The Anti-Corruption Bureau (ACB) has disclosed that it has stumbled on evidence that is pointing to the involvement of former president Joyce Banda in the plunder of public funds called Cashgate.
In an exclusive interview on the sidelines of a press conference organised by the graft-busting agency in Blantyre, Deputy Director General (DDG) Reyneck Matemba said the Bureau has in fact been probing the former president for some time now.
Matemba said more people, who it cannot name now for security reasons, have implicated the former president in the systematic plunder of public funds.
“We are investigating any person who was involved in the massive plunder of government resources. As you might recall, there are a lot of people who have mentioned Dr Joyce Banda in their statements,” he said.
Matemba added: “Some of them are [Osward] Lutepo, Leonard Kalonga and others that I cannot tell you now because of security reasons. But there are a number of people who have mentioned Joyce Banda.”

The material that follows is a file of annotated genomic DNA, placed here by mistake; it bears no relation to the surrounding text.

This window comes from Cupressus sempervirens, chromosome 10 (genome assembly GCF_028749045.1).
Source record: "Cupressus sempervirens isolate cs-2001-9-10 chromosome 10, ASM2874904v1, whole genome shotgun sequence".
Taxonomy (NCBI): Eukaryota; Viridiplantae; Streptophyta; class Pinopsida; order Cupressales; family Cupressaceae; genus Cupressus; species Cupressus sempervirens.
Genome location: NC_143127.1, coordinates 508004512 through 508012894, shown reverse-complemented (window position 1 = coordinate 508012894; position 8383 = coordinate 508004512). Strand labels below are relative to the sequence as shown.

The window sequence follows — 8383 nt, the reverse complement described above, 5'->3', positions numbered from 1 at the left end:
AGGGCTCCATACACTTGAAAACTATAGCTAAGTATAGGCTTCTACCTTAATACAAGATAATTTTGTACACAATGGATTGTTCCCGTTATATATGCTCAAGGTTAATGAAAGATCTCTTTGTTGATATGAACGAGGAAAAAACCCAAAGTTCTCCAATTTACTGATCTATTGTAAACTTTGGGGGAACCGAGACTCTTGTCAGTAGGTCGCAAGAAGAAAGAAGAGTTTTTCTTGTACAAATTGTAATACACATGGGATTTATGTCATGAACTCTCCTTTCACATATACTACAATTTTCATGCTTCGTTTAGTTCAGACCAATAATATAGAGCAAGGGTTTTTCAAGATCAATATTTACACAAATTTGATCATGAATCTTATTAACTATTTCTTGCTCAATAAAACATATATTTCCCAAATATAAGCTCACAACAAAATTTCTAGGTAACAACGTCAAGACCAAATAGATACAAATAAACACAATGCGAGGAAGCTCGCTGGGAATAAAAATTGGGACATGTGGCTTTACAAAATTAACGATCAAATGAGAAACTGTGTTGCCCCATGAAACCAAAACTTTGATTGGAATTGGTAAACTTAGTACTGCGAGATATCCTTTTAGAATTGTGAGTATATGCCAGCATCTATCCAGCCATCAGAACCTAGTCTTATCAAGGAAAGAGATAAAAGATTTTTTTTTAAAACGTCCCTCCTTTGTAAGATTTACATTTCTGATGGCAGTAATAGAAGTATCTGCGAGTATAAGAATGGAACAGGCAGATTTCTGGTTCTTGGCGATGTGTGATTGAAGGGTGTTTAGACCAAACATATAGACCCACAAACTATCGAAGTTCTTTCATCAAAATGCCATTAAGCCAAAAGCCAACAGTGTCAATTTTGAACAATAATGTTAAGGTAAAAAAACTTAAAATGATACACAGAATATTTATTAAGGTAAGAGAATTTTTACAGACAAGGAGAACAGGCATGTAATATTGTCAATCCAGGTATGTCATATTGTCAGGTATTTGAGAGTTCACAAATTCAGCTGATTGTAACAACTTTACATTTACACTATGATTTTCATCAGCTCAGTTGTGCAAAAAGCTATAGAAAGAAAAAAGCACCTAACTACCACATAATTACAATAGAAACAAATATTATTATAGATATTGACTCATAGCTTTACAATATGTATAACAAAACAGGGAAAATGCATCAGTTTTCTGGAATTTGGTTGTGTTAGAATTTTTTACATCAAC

He said even before those people mentioned Banda, as a Bureau, they had some pointers.
“And we had already started following those pointers, following those pieces of evidence,” he said.
Matemba then explained that going by what other people have said that she took part in the plunder of public resources, or she knew what was going on or she was complaisant on what was happening, they will continue investigating her.
So far, 10 Cashgate suspects have been found guilty, five of them on their own plea, with Lutepo getting the longest sentence of 11 years.
Banda has been out of the country for over a year now following her loss in the 2014 presidential elections where she came third, and observers say her being implicated by chief Cashgate thief Lutepo, among others, is what is keeping her away.
This, said Matemba, means while investigating those people, the Bureau will also be paying particular attention to the former president whom Lutepo said was the key beneficiary of Cashgate.
In an interview with South Africa’s Mail & Guardian Newspaper, last year in November, Banda said she is in possession of written confessions by Cashgate suspects, which state that state agents have been pressuring them to implicate her in the scandal.
Banda’s media liaison officer, Tusekele Mwanyongo, also told the publication that she would make the confessions public at an “appropriate time”. None of the names have been made public yet.
The Directorate of Public Prosecutions says there are about 70 suspects awaiting trial for fraud so far, and many more face arrest.